Minn. lawmakers want to ease limits on raw milk sales

Raw dairy products
Minneapolis residents Susan Allyn and husband Gary Beaver love the raw dairy products they get from a central Minnesota farm. They say the health benefits outweigh any legal risks posed by purchasing them.
MPR Photo/Jess Mador

Three Republican state senators are proposing legislation to legalize most sales of raw milk in Minnesota.

The bill would permit direct farm-to-consumer sales of unpasteurized milk, including sales at farmers markets and at private homes. Current law allows sales of the product only at the farm which produced the milk.

Raw milk supporters want state lawmakers to ease restrictions on the product, even though the state health department says consuming unpasteurized milk is a serious health risk.

The proposal comes from Sens. Sean Nienow of Cambridge, Gary Dahms of Redwood Falls and Claire Robling of Jordan, who chairs the Senate Finance Committee.

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The legislation comes in the middle of a fight between state regulators and a southern Minnesota farmer over the issue.

The state says raw milk sold illegally by dairy farmer Michael Hartmann has sickened at least 15 people with E. coli, campylobacter and cryptosporidium illnesses.

Hartmann has denied the allegations, but last month a district court judge reviewed the evidence and said he has "no doubt" the state is right.

The state's investigation of Michael Hartmann has caused an ever-widening debate over the wisdom of drinking the unpasteurized dairy product.

The Hartmann case lead the agriculture department to crackdown on what they say are illegal deliveries and sales of raw milk at Twin Cities drop sites.

State law bans all but occasional sales and only at the farm where the milk is produced With the crackdown, most of those drop-site sales have ended. Raw milk supporter Greg Schmidt of St. Paul says many adherents are now driving several hours to a farm to get unpasteurized milk.

"This is a legal product in the state," Schmidt said. "But this burden that forces consumers to go to the farm to procure it just doesn't make any sense on any level."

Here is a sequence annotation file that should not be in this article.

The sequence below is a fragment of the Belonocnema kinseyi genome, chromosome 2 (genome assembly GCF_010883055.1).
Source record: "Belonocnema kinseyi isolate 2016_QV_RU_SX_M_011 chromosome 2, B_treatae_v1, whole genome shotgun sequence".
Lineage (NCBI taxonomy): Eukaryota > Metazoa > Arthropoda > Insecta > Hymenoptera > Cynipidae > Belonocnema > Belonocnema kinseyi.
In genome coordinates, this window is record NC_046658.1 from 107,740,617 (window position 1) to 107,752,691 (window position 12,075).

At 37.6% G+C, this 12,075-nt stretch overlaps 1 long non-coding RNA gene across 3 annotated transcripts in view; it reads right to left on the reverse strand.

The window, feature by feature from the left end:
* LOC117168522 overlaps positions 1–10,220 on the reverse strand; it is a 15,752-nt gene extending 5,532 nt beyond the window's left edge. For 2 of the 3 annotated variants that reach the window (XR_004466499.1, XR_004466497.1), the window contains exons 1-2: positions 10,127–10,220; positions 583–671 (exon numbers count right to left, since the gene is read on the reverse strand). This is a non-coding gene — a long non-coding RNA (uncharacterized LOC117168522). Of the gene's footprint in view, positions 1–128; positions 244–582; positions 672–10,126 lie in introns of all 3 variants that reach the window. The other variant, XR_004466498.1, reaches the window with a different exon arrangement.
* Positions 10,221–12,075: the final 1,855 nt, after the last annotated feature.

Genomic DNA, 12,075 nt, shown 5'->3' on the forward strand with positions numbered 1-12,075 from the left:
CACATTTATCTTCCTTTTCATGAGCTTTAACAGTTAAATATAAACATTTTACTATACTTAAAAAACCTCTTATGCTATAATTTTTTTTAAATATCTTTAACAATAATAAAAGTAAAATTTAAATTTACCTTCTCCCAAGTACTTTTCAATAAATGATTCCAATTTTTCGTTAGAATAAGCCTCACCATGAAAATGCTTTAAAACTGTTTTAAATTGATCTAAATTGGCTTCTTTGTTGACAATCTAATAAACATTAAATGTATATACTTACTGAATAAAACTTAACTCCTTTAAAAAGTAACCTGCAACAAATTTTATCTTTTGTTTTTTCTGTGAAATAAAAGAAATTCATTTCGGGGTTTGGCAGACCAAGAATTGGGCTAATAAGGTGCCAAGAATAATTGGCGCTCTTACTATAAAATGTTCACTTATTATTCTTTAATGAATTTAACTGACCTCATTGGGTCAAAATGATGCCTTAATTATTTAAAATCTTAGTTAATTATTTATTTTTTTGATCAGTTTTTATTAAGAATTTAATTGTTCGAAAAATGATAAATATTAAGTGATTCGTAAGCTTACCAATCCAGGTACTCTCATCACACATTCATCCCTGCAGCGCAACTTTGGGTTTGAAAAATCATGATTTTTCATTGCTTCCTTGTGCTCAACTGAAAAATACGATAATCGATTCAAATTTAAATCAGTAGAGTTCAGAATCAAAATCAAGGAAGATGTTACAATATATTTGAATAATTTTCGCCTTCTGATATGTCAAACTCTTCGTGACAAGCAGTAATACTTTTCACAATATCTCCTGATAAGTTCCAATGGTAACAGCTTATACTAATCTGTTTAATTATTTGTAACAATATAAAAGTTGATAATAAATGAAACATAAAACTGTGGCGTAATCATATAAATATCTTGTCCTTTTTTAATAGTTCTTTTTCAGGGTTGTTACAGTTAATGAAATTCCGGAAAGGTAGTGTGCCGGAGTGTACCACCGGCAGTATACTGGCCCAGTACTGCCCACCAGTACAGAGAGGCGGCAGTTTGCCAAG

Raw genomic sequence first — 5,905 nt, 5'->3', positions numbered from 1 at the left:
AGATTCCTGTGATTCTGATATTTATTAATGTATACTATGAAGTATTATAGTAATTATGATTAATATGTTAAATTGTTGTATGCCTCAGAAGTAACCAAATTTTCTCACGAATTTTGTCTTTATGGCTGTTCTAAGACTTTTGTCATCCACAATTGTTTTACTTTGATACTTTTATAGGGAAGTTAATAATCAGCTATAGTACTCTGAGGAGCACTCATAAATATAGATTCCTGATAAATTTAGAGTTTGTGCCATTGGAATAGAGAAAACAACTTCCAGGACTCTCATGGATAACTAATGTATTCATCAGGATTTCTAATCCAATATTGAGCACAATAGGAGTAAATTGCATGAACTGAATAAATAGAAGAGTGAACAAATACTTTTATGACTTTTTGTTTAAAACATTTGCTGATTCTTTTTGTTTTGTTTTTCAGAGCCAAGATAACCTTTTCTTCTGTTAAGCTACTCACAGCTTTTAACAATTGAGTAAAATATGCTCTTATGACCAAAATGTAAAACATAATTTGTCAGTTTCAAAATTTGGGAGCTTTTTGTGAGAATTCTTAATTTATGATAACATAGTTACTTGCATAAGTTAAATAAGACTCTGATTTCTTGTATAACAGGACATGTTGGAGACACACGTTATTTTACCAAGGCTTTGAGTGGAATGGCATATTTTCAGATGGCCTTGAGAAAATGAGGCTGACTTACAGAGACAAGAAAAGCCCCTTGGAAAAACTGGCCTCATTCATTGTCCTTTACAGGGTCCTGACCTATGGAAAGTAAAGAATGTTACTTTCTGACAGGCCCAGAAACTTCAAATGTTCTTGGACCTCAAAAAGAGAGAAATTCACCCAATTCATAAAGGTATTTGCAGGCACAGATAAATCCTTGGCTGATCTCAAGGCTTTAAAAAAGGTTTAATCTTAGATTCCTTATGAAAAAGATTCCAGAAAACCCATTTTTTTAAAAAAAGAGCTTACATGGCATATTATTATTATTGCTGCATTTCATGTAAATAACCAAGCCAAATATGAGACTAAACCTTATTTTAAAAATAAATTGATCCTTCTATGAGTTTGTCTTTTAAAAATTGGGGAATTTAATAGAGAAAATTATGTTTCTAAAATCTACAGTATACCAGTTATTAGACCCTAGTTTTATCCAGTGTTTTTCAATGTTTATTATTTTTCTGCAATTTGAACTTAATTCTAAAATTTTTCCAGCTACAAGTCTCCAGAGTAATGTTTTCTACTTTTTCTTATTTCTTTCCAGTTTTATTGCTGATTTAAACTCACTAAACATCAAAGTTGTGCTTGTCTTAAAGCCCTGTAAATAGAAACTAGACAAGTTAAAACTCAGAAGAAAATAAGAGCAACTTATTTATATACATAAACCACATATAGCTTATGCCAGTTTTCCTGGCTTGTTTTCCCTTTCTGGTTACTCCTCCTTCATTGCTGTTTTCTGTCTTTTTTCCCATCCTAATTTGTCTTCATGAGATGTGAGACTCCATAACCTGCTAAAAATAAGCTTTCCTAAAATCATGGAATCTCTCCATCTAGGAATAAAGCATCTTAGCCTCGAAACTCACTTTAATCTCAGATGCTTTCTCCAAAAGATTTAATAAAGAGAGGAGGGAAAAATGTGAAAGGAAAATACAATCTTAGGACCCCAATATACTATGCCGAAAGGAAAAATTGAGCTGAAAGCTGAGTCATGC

Schmidt welcomes the proposed legislation because it would allow raw milk sales at farmers markets as well as homes.

None of the bill's three co-sponsors could be reached to discuss the legislation. The bill will serve as a forum to debate the merits and risks of drinking raw milk. According to the Centers for Disease Control, nearly 1,700 illnesses and 2 deaths were traced to raw milk over the decade ending in 2008.

There's a growing debate nationally over whether and how to regulate raw milk, as natural, unprocessed foods grow in popularity. State laws on raw milk vary widely. Wisconsin, which bans sales, last year empaneled a large working group to study the issue. A report is expected next month.

Already lining up against the new Minnesota bill is the Minnesota Milk Producers Association, which represents the state's conventional dairy farmers, those who pasteurize their milk.

Association Executive Director Bob Lefebvre says any bill allowing easier sales of raw milk is a bad idea.

"That's a very dangerous thing to do," he said. "And we shouldn't go there."

Lefebvre said if anything, the state should tighten regulation of raw milk even more. He said any farm selling the product should be regularly inspected and tested by the state, something that doesn't occur now.

Lefebvre and others say study after study has shown that raw milk is a health risk. Supporters though argue they should be allowed to decide for themselves whether to accept those risks and buy the product.